TERRE HAUTE —
The first bad sign was the Gatorade bottle.
In the Bataan-Death-March drive to Orlando that got the Amey family spring break vacation off to a bad start, seeing it between lanes of I-24 — as we zipped along at a 100-miles-in-five-hours clip — filled with an ominous yellow liquid was a little bit scary. And although we didn't stop to check for sure, I'm fairly certain I knew about its contents.
And the person stuck in the same traffic jam with us, the one with the existential license plate YMIHR4, couldn’t have asked a more pertinent question.
But, after seeing a lot more of Oak Grove, Ky., than we’d planned, and after enduring more traffic slowdowns in Nashville, we were on our way. Even some rain in the dark in the Smokies didn’t slow us down much, so you would think our first-day troubles were over.
You would be wrong.
We had a two-bedroom suite reserved in Smyrna, Ga., on the northern outskirts of Atlanta, and it was approaching midnight — and 12-plus hours on the road — when we got to town and revived another Amey vacation tradition: me getting lost. Despite a GPS (which kept telling us how far we had to go to get to the Culver’s in Plainfield) and despite some help (?) from a girl in a different hotel who went to high school with Shakir Bell, it took us another 45 minutes or so to reach our destination.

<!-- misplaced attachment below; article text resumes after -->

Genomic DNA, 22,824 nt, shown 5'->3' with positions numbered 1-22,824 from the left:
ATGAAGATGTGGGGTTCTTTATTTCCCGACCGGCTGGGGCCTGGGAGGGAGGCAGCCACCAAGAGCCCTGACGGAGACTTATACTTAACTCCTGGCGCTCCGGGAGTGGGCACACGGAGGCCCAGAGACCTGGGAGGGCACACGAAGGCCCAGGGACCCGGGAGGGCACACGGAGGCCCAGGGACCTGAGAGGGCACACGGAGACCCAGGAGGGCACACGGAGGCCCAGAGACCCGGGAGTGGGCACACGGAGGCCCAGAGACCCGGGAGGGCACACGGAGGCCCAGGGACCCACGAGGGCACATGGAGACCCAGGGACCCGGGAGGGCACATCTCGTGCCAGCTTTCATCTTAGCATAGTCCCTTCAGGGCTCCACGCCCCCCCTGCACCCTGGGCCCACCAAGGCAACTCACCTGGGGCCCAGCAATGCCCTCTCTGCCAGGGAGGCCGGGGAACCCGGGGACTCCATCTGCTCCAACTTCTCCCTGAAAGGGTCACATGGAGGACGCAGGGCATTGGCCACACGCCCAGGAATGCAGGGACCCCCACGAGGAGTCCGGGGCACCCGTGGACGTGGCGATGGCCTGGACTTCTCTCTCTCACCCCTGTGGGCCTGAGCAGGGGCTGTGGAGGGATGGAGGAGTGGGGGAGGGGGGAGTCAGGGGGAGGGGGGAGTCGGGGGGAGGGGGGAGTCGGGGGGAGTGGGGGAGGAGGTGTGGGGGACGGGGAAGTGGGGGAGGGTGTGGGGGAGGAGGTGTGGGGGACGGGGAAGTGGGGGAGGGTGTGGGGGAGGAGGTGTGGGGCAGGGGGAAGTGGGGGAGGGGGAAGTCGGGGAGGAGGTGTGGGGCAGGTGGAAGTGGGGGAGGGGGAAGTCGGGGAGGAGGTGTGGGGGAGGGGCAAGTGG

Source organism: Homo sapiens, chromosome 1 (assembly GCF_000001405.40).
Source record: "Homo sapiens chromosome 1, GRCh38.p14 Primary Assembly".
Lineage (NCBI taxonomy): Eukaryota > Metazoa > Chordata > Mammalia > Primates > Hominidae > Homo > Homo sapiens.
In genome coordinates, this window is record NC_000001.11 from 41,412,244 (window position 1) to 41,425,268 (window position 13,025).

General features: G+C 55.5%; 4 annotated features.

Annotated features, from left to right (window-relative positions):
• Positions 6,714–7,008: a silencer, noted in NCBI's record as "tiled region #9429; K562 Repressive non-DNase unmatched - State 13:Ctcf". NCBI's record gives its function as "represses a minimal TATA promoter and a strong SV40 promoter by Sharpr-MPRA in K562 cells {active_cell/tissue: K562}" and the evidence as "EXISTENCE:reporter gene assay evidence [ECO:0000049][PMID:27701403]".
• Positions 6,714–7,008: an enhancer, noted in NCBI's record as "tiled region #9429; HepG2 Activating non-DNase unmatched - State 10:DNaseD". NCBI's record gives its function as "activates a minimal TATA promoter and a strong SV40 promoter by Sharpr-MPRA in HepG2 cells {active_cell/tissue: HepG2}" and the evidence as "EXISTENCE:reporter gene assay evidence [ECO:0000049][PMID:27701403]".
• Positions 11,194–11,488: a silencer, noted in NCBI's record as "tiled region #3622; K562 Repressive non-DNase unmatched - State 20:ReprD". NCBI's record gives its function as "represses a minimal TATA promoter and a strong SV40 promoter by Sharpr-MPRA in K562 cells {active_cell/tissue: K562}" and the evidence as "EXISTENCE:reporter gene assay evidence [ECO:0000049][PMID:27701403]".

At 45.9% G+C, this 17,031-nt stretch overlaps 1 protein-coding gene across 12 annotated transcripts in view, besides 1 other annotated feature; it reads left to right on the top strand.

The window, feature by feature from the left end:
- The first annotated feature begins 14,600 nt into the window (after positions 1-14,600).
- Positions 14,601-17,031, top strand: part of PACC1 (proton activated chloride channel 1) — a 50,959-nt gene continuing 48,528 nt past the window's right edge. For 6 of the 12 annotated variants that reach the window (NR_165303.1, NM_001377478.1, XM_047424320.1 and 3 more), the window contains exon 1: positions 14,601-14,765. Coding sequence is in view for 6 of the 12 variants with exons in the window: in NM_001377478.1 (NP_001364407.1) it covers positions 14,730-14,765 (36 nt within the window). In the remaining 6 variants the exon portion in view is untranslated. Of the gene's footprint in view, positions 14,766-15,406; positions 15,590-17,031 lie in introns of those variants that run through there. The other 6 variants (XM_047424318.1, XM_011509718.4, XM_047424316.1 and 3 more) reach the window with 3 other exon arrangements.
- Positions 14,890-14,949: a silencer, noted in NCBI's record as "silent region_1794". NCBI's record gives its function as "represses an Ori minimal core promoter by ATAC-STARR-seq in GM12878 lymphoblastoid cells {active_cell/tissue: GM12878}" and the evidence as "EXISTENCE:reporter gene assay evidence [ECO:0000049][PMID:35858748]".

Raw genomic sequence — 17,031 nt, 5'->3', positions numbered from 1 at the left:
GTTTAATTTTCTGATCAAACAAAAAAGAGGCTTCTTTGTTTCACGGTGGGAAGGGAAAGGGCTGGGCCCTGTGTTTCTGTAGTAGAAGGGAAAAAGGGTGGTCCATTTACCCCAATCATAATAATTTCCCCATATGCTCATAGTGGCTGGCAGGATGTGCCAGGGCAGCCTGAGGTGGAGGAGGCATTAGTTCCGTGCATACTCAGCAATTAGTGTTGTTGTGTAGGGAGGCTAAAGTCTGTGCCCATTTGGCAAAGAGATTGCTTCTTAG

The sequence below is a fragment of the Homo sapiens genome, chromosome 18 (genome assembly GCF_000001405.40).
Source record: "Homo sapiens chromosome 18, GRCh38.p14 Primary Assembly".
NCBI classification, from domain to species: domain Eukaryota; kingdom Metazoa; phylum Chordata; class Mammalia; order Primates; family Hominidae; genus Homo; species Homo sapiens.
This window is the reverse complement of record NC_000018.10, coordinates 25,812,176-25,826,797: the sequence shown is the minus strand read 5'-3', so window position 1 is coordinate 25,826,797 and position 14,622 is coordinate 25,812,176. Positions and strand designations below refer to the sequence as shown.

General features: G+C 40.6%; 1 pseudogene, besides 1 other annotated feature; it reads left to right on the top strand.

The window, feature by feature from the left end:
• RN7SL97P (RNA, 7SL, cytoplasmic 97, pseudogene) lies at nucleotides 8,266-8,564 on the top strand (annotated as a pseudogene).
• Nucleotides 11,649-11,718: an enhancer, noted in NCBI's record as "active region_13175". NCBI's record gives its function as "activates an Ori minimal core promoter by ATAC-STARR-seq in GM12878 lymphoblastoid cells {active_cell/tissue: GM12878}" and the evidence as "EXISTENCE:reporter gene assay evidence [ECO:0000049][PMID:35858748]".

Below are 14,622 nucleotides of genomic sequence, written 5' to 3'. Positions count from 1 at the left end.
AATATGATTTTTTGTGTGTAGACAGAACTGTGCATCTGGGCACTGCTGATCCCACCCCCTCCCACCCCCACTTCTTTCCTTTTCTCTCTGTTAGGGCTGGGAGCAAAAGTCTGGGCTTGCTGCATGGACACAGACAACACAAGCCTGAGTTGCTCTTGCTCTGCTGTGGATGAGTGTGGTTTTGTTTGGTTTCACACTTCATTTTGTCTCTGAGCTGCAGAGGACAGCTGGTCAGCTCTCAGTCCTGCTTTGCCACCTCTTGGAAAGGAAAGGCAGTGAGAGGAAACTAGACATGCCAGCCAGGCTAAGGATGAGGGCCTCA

Problems over? Not even you folks believe that by now, do you.
JoJo is having some hip problems, and Jenny’s not as lithe and limber as she used to be, but it never occurred to me that I’d need to make a handicapped-accessible reservation. At almost 1 a.m. we discovered we were in what the hotel called its penthouse suite — down two flights of stairs, up four flights of stairs. No elevator, no luggage cart to ease the burden on grandson Garrett and me in hauling all the baggage. But everyone took it well.
You don’t believe that either, I’ll bet.
But, as it turned out, the worst was pretty much over. Grandchildren, in our family at least, mean technical expertise, so we turned the GPS — and other electronic details — over to Garrett the rest of the way and things got a lot easier.
That wasn’t to say there weren’t a couple of other major disappointments. After slogging our way through the rest of Georgia on our second day of driving, for example, we discovered the free orange and grapefruit juice normally served at the Florida Welcome Center were unavailable on a holiday weekend. And the Cuban restaurant in Kissimmee that’s been a favorite of Jenny’s and mine for several Florida trips has apparently closed, leaving me without my vacation allotment of Jupina.
But we persevered. We found ourselves in a great hotel in northern Orlando (Sheraton Maitland) with a nice workout room for me and the kids and complimentary newspapers for me, and after one obligation to get out of the way we settled in to enjoy ourselves.